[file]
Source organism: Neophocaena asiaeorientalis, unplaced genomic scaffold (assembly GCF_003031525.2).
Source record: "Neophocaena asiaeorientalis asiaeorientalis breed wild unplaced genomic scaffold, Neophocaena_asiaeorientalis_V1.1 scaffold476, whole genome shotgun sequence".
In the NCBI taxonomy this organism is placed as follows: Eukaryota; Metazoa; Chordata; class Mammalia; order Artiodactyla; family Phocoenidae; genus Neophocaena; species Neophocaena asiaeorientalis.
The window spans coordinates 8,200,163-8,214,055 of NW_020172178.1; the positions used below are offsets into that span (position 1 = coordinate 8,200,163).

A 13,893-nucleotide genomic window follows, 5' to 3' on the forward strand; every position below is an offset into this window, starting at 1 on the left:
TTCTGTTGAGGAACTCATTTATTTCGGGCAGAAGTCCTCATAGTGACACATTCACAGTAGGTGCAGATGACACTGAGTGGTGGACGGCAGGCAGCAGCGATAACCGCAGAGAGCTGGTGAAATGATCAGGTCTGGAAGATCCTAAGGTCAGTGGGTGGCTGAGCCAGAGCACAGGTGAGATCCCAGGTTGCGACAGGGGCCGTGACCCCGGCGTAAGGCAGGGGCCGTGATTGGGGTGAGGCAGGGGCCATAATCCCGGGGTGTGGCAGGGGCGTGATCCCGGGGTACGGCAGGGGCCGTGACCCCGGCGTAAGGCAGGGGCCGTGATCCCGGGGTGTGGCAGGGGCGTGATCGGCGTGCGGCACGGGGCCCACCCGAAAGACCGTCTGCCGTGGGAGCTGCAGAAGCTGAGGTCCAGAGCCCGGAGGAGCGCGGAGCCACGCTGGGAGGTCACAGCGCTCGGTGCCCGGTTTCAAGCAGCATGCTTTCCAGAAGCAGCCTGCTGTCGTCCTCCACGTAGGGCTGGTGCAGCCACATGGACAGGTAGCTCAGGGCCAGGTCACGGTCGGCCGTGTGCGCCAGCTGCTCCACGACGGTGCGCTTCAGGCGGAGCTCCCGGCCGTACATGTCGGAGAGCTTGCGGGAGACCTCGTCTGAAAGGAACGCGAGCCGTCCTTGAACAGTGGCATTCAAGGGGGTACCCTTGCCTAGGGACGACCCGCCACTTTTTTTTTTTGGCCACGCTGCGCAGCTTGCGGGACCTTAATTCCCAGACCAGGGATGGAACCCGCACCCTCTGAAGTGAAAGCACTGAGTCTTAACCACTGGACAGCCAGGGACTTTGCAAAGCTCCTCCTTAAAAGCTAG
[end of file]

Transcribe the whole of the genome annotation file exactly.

Source organism: Neophocaena asiaeorientalis, unplaced genomic scaffold (assembly GCF_003031525.2).
Source record: "Neophocaena asiaeorientalis asiaeorientalis breed wild unplaced genomic scaffold, Neophocaena_asiaeorientalis_V1.1 scaffold476, whole genome shotgun sequence".
In the NCBI taxonomy this organism is placed as follows: Eukaryota; Metazoa; Chordata; class Mammalia; order Artiodactyla; family Phocoenidae; genus Neophocaena; species Neophocaena asiaeorientalis.
The window spans coordinates 8,200,163-8,214,055 of NW_020172178.1; the positions used below are offsets into that span (position 1 = coordinate 8,200,163).

A 13,893-nucleotide genomic window follows, 5' to 3' on the forward strand; every position below is an offset into this window, starting at 1 on the left:
TTCTGTTGAGGAACTCATTTATTTCGGGCAGAAGTCCTCATAGTGACACATTCACAGTAGGTGCAGATGACACTGAGTGGTGGACGGCAGGCAGCAGCGATAACCGCAGAGAGCTGGTGAAATGATCAGGTCTGGAAGATCCTAAGGTCAGTGGGTGGCTGAGCCAGAGCACAGGTGAGATCCCAGGTTGCGACAGGGGCCGTGACCCCGGCGTAAGGCAGGGGCCGTGATTGGGGTGAGGCAGGGGCCATAATCCCGGGGTGTGGCAGGGGCGTGATCCCGGGGTACGGCAGGGGCCGTGACCCCGGCGTAAGGCAGGGGCCGTGATCCCGGGGTGTGGCAGGGGCGTGATCGGCGTGCGGCACGGGGCCCACCCGAAAGACCGTCTGCCGTGGGAGCTGCAGAAGCTGAGGTCCAGAGCCCGGAGGAGCGCGGAGCCACGCTGGGAGGTCACAGCGCTCGGTGCCCGGTTTCAAGCAGCATGCTTTCCAGAAGCAGCCTGCTGTCGTCCTCCACGTAGGGCTGGTGCAGCCACATGGACAGGTAGCTCAGGGCCAGGTCACGGTCGGCCGTGTGCGCCAGCTGCTCCACGACGGTGCGCTTCAGGCGGAGCTCCCGGCCGTACATGTCGGAGAGCTTGCGGGAGACCTCGTCTGAAAGGAACGCGAGCCGTCCTTGAACAGTGGCATTCAAGGGGGTACCCTTGCCTAGGGACGACCCGCCACTTTTTTTTTTTGGCCACGCTGCGCAGCTTGCGGGACCTTAATTCCCAGACCAGGGATGGAACCCGCACCCTCTGAAGTGAAAGCACTGAGTCTTAACCACTGGACAGCCAGGGACTTTGCAAAGCTCCTCCTTAAAAGCTAG